# Homework Help: Action Potenials and Stimulation

1. Feb 8, 2008

### sillucius

Hey guys, I'm an electrical engineer taking a grad course in a biomed signal acquisition course. Its an interesting course, but I feel like a fish out of water in that I'm not used to it.

1. The problem statement, all variables and given/known data

2. Relevant equations

The question is as attached.

3. The attempt at a solution

For the first one, I believe this is the positive side, because it depolarizes the cell.

In the second questions, my natural instinct is to treat this as an EE problem, in that the AP propogates from the positive to negative direction? Sort of like a battery connected to a circuit. Or, like a battery connected to the cable model of the membrane.

The last question I am clueless. I thought the AP propogates down the axon in a lossless manner? At "great distances", would the AP lose some of its strength?

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2. Feb 8, 2008

### Moonbear

Staff Emeritus
I'll start by pointing out that electrophysiology is about my weakest area of physiology, so while I can try helping you with this, if something I say sounds completely confusing, I could be wrong.

The first thing to consider is how an action potential originates and propagates. The origination of an action potential depends on the voltage gradient across a cell membrane...essentially the ratio of positive and negative ions on either side*. So, when talking about positive and negative directions or anything else, you need to keep track of which side of the membrane you're on.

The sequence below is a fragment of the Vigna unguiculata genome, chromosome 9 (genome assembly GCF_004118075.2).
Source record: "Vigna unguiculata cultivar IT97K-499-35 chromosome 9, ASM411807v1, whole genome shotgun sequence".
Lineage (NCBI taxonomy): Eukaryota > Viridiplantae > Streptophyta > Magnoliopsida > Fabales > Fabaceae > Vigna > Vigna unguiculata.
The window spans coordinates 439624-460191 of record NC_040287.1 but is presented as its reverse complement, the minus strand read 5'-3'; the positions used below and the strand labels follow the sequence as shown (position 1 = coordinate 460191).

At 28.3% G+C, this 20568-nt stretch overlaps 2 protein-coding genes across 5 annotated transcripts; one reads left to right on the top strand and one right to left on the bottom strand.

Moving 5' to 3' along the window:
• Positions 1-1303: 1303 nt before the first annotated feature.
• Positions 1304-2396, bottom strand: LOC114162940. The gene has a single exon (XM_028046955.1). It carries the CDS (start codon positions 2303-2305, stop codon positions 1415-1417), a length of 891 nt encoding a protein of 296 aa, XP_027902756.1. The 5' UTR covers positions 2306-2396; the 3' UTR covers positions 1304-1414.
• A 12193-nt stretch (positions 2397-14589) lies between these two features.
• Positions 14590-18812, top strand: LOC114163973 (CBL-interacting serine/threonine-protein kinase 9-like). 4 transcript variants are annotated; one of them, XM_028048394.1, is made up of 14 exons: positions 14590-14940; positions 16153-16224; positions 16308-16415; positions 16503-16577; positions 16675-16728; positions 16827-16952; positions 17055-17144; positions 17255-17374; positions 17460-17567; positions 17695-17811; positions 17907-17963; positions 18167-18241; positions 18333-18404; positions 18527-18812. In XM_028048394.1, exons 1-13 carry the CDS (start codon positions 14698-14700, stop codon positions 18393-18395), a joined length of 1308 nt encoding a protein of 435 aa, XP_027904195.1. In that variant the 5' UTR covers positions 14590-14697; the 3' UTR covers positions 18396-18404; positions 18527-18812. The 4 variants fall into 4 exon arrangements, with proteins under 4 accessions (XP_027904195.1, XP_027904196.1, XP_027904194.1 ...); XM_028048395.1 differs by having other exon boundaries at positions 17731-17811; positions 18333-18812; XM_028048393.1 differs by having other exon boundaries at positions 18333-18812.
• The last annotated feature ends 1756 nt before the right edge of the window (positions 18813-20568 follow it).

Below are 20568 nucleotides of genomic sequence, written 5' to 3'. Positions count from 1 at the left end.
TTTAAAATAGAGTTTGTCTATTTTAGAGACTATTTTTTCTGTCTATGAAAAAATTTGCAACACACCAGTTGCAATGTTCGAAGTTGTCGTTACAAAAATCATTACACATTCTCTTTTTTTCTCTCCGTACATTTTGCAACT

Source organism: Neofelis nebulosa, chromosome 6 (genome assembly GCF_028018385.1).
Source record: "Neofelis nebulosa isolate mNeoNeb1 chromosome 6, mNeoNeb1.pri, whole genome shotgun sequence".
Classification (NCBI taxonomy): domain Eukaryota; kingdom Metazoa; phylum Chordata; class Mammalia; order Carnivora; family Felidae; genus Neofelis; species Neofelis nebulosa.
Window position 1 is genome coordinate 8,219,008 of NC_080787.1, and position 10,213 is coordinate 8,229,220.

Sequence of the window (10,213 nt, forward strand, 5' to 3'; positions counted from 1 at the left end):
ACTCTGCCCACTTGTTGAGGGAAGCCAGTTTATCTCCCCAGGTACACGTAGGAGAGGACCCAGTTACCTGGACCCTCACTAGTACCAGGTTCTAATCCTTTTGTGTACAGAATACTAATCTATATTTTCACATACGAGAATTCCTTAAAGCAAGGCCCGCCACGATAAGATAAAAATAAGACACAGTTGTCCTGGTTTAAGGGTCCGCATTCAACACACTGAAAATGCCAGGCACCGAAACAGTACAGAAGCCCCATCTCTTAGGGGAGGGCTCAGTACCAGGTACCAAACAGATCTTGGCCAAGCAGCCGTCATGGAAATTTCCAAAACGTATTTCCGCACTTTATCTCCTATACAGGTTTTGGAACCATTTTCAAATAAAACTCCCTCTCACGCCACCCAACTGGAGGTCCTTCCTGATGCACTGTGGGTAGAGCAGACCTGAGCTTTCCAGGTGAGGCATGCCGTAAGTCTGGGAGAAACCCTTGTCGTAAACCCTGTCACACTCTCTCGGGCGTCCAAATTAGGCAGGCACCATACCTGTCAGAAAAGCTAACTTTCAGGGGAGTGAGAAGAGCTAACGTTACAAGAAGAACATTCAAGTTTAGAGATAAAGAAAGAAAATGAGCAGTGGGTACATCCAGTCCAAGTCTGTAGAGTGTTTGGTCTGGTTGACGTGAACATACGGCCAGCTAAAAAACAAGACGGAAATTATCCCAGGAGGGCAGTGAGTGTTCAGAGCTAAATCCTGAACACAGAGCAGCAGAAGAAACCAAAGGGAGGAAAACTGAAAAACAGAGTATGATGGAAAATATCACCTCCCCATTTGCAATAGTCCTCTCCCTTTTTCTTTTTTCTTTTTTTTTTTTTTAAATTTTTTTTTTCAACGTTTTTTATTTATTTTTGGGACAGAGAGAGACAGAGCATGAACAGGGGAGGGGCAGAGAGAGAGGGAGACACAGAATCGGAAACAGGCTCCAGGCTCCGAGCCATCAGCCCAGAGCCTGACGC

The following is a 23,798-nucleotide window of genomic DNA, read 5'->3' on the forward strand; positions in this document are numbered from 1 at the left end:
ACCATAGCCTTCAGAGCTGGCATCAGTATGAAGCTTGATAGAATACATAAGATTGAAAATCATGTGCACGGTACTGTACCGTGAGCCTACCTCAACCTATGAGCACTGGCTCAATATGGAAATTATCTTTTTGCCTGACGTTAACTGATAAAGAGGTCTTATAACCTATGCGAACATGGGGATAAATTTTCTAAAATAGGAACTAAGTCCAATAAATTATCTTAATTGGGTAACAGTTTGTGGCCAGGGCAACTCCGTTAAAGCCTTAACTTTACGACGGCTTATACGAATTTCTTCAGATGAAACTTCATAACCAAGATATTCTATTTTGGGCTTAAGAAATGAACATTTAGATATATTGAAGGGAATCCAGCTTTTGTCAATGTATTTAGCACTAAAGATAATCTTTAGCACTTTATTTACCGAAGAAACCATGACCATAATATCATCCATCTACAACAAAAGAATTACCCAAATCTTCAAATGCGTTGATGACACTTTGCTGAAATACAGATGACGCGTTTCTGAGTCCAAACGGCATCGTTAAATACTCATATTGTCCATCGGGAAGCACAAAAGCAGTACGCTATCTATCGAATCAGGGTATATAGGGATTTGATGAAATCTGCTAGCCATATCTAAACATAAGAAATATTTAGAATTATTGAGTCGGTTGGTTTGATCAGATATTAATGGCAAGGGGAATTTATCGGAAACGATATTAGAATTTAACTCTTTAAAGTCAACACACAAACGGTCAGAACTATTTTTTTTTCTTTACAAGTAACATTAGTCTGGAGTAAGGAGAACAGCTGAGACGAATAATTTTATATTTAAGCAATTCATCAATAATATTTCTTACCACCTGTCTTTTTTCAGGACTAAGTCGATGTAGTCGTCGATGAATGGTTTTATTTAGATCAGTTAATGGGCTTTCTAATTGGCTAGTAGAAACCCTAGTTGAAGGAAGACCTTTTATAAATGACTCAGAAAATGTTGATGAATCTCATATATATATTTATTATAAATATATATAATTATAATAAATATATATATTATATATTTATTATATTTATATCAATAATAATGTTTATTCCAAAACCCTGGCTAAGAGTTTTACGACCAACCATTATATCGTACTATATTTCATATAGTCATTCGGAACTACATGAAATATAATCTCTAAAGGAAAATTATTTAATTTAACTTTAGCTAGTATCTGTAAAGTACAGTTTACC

During the propagation of an action potential, the ion gradients are shifting from a negative resting potential (inside relative to outside...more negative ions INSIDE the cell, and more positive, or less negative, ions OUTSIDE the cell). During a depolarization, you have a change in the ion distribution so that there end up being more negative ions OUTSIDE the cell than inside in a localized area (depolarization)...this triggers the same change in adjacent areas while each preceeding area returns to the resting potential (after a brief hyperpolarization).

In the diagram you've provided, the electrodes are applied to the OUTSIDE of the membrane (there are methods that puncture the cell and apply current to the inside too).

I think this should get you started on the first two questions.

As for the third question, I *think* what they are saying when they say "at great distances" is that the opposing electrode (whichever electrode is not stimulating the action potential) is far enough away from the stimulus electrode not to interfere with your measurements...in other words, in the hypothetical example, I think they want you to disregard the other electrode to answer that question.

As an aside, you would have probably loved my old physiology textbook by Berne and Levy...as I'm skimming through the chapters on this stuff to refresh my memory to help you, I'm realizing it has more circuit diagrams than biology! I'm also realizing that NOBODY seems to state whether the electrical "stimulus" applied to a cell is positive or negative when describing such studies...not even in the textbooks. I can reason through the biological principles, but whether an externally applied electrical stimulus, as opposed to an electrochemical gradient, is the same, I'm not 100% sure.

*I can help with the details of this if you need it, but most texts cover the ion gradients in great detail, so I didn't get into it here.

3. Feb 10, 2008

### sillucius

Ahhh... I see. Thanks for clarifying up the depolarization bit. So I guess it propogates from the negative electrode.

Still am clueless about the last part of the question. Got anymore hints/help?

4. Feb 10, 2008

### Moonbear

Staff Emeritus
That's my guess on it.

I think you were already on the right track with what you wrote when you asked the question...that it should propagate in a lossless manner. Is there any reason to think it's directional when an external stimulus is applied?